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Wednesday, May 13, 2009

Le Fils de L'Epicier

For some unknown reason I had placed “The Grocer’s Son” (“Le Fils de L’Epicier) on my NetFlix queue. I cannot seem to remember who recommended it, or if I had read something about it that piqued my interest, but every time I checked my queue there it stood at the top of my list with red letters saying “very long wait.” Because it wasn’t available my need to watch it got stronger and stronger.

And finally the long wait dwindled and “The Grocer’s Son” made its way into my mailbox.
It was well worth the wait.

“The Grocer’s Son” is the story of Antoine, a thirty year old, who’s forced to leave his life in the big city and return to his family in the French country after his father suffers a stroke. Antoine ends up driving the family grocery van throughout the area selling and delivery groceries. At first his family and villagers don’t accept him and his stubborn, gruff ways, but as time passes and love sparks, Antoine re-discovers himself, re-connects with his family, and learns that he does love the place he once swore he’d never return to.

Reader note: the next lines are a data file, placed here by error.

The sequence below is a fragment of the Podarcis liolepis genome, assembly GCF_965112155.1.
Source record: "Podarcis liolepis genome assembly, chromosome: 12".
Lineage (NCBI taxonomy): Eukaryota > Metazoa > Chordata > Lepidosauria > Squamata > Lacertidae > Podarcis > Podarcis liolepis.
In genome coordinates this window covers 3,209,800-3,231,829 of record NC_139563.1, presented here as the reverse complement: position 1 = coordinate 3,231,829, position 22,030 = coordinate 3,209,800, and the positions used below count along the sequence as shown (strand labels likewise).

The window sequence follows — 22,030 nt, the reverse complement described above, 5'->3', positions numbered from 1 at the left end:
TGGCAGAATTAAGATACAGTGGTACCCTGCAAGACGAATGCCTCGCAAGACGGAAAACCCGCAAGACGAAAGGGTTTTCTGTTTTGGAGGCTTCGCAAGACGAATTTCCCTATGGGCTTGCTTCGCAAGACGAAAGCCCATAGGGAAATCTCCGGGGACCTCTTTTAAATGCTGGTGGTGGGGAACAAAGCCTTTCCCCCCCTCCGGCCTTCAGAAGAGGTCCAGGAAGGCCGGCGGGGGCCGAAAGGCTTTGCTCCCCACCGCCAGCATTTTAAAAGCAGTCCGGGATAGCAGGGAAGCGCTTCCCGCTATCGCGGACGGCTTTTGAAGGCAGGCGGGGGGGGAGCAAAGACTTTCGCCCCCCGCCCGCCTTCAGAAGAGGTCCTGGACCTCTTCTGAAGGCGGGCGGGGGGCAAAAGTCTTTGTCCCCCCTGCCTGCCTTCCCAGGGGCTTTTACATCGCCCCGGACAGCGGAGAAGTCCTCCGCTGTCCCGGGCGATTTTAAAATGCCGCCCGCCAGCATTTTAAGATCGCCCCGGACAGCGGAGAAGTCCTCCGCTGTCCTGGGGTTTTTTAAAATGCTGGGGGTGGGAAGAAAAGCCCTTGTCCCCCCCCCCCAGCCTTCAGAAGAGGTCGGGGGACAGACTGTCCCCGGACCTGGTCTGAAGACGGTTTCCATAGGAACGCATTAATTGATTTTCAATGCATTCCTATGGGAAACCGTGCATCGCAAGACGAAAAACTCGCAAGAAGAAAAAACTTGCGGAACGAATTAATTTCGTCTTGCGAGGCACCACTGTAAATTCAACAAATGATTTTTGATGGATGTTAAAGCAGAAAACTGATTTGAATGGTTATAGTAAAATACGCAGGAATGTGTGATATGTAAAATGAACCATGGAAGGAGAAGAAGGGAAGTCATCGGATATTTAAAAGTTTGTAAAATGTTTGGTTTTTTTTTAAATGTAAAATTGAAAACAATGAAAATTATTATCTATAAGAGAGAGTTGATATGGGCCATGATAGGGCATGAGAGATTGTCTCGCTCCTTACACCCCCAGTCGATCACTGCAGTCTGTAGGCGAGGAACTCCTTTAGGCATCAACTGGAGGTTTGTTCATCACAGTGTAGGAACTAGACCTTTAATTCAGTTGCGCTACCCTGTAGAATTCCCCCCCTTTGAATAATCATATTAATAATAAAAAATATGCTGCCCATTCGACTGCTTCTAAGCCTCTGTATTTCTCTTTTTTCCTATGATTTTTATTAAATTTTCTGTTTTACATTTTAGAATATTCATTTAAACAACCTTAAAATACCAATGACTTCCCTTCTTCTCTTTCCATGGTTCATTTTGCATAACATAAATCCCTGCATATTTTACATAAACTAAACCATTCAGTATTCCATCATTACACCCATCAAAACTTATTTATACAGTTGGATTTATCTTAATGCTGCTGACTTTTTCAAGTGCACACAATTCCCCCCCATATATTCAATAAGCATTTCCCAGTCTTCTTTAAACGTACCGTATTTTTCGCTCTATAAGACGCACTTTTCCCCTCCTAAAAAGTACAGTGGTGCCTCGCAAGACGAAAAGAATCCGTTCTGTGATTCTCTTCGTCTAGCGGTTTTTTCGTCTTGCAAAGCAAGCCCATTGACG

This is one of those small wonderful films that takes a simple story, one that’s been told numerous times in film, and gives it room to breathe and grow. With deft direction by Eric Guirado and nuanced performances from Nicolas Cazale (Antoine) and Clotilde Hesme (as Antoine’s love interest) the film leads us into the lives of complicated, yet loving people, whose journeys hold a mirror to our own lives.

If I were doing a rating system I’d give “The Grocer’s Son” five out of five baguettes.

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